Many people love bubbly wines; there's just something about them, that even before our first sip, brings a smile to our lips. Most of us are familiar with the names of Champagne, Cava and Prosecco. But what makes them different?
What Makes Champagne Different?
We'll start out with the big one, Champagne, not only because it might be the most well-known of all sparkling wines, but because if you understand Champagne, the rest is easy. So what is the difference between Champagne and sparkling wine?
Champagne, is not just the beloved and famed bubbly drink of France, but, it is also the name of the region where it is made, a small town also called "Champagne," which is where this spirit gets its name. The region is found in the northeastern part of France where a cool climate along with special terroir is ideal for cultivating the fruit for this wine. By law of the Appellation d'Origine Contrôlée (AOC), there are only three grapes which are permitted for the production and making of Champagne: Pinot Noir, Pinot Meunier (both red grapes) and Chardonnay, a white grape variety.
When the grapes are harvested, they are first made into still wines. These are then blended into a cuvée. Each Champagne estate has their own blend, and it is used from year to year as a signature flavor for their Champagne. These blends are used to make Non-Vintage (NV) Champagne and may be blended with many other previous vintages. For Vintage Champagne, only still wines made from that year's harvest are permitted.
Going back to the name, only Champagne from the Champagne region of France can be called "Champagne," as it is specifically named for the AOC designations it possesses and the region's traditional Champagne-making processes. Within Europe, this regulation is strictly accepted and respected, however, in other countries such as in the US, winemakers aren't required to follow European regulations, leading to many winemakers labeling their sparkling wines as "Champagne," even though they aren't truly Champagne. Within Europe, all other effervescent wines are called "Sparkling Wines," with the exception of Cava and Prosecco, which are Spain and Italy's signature sparkling wines respectively, each earn a designated name.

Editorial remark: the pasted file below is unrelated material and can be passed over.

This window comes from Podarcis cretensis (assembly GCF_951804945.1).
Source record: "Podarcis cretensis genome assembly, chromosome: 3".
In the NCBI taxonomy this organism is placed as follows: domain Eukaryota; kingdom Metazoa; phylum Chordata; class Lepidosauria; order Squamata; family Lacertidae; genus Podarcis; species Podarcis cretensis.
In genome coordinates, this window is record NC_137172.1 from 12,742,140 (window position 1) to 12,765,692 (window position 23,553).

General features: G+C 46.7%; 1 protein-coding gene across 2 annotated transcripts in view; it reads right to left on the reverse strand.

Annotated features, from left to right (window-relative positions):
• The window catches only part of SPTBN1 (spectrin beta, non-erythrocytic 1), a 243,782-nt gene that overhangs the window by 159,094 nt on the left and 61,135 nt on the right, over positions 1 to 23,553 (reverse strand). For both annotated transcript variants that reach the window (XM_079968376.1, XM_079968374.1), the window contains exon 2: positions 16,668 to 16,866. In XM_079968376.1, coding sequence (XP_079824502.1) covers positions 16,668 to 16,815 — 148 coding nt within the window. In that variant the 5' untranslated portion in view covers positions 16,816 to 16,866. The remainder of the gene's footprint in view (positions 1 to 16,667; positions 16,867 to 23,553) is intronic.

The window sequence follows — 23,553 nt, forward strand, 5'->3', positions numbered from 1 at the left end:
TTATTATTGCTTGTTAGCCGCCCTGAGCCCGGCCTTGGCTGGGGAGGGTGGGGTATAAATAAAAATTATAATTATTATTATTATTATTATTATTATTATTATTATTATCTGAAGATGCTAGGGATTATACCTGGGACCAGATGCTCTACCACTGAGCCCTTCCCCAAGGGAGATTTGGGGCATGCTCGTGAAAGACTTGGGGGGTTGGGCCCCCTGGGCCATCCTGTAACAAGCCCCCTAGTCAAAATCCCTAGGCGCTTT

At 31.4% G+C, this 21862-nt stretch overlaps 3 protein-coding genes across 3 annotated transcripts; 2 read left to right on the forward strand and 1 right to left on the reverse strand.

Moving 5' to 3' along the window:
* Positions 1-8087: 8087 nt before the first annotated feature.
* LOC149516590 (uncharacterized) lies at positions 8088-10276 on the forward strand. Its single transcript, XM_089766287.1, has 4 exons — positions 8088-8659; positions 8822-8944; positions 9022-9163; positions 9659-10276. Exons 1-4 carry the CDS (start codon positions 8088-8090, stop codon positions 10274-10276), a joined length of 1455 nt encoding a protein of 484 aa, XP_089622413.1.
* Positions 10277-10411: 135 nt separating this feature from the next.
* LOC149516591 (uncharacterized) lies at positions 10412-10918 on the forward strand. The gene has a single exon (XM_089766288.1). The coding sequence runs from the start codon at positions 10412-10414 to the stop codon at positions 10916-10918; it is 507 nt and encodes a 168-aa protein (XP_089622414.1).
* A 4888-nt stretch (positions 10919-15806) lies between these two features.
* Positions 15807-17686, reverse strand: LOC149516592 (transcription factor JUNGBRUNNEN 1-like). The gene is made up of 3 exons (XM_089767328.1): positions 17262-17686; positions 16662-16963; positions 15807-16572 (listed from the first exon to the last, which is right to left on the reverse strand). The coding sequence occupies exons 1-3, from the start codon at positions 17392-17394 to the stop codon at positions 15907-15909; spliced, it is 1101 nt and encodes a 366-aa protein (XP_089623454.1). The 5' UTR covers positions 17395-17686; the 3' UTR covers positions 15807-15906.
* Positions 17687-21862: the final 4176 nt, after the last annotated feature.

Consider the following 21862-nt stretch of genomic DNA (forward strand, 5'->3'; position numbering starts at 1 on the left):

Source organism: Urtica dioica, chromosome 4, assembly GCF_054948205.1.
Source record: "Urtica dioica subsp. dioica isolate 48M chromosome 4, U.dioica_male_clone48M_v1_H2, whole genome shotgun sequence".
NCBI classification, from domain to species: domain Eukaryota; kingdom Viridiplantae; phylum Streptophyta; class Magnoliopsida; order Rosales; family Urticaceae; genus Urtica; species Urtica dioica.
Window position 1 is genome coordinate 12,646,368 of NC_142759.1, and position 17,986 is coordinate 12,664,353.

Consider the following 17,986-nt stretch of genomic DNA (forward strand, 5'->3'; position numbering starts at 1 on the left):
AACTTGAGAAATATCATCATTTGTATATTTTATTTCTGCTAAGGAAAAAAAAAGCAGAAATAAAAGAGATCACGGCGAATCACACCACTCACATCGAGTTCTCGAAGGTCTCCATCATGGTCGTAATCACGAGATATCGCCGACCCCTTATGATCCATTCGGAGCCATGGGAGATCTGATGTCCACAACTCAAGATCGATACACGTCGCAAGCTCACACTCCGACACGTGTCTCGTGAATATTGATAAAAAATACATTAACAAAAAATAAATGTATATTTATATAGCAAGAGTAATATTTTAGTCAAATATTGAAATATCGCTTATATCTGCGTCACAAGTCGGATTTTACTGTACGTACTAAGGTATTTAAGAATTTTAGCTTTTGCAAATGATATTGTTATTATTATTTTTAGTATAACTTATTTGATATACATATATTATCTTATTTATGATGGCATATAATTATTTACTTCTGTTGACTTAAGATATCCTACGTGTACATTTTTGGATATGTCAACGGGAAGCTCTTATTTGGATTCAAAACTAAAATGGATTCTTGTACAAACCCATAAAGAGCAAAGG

The Process of Making Bubbles in Champagne?
The process of adding the sparkle to Champagne is called méthode champenoise. Champagne bottles are filled with the still wine along with a certain amount of yeast and sugar or syrup. This is called a dosage and just as every Champagne house has its own blend of cuvée, so do they also have their own secret dosage. This addition of yeast and sugar are what start a secondary fermentation in the bottle, creating Carbon Dioxide (CO2) gas, and thus, we have bubbles! Crown caps are then placed on the bottles and then they are cellared.
Champagne must be aged in this manner for a minimum of 1 1/2 years via AOC laws. Other, more special, Champagne, such as millésime, is aged up to three years. While the bottles rest in the cellar, they undergo remuage, a process by which a trained employee slowly increases the angle of the bottle towards the cap and gives each bottle a quarter turn over time. This allows for the yeasts to fall to the top of the bottle. Once the bottles are finished aging, they are taken to the bottling line where the top is flash frozen to disgorge the yeast and then the cork is put in place.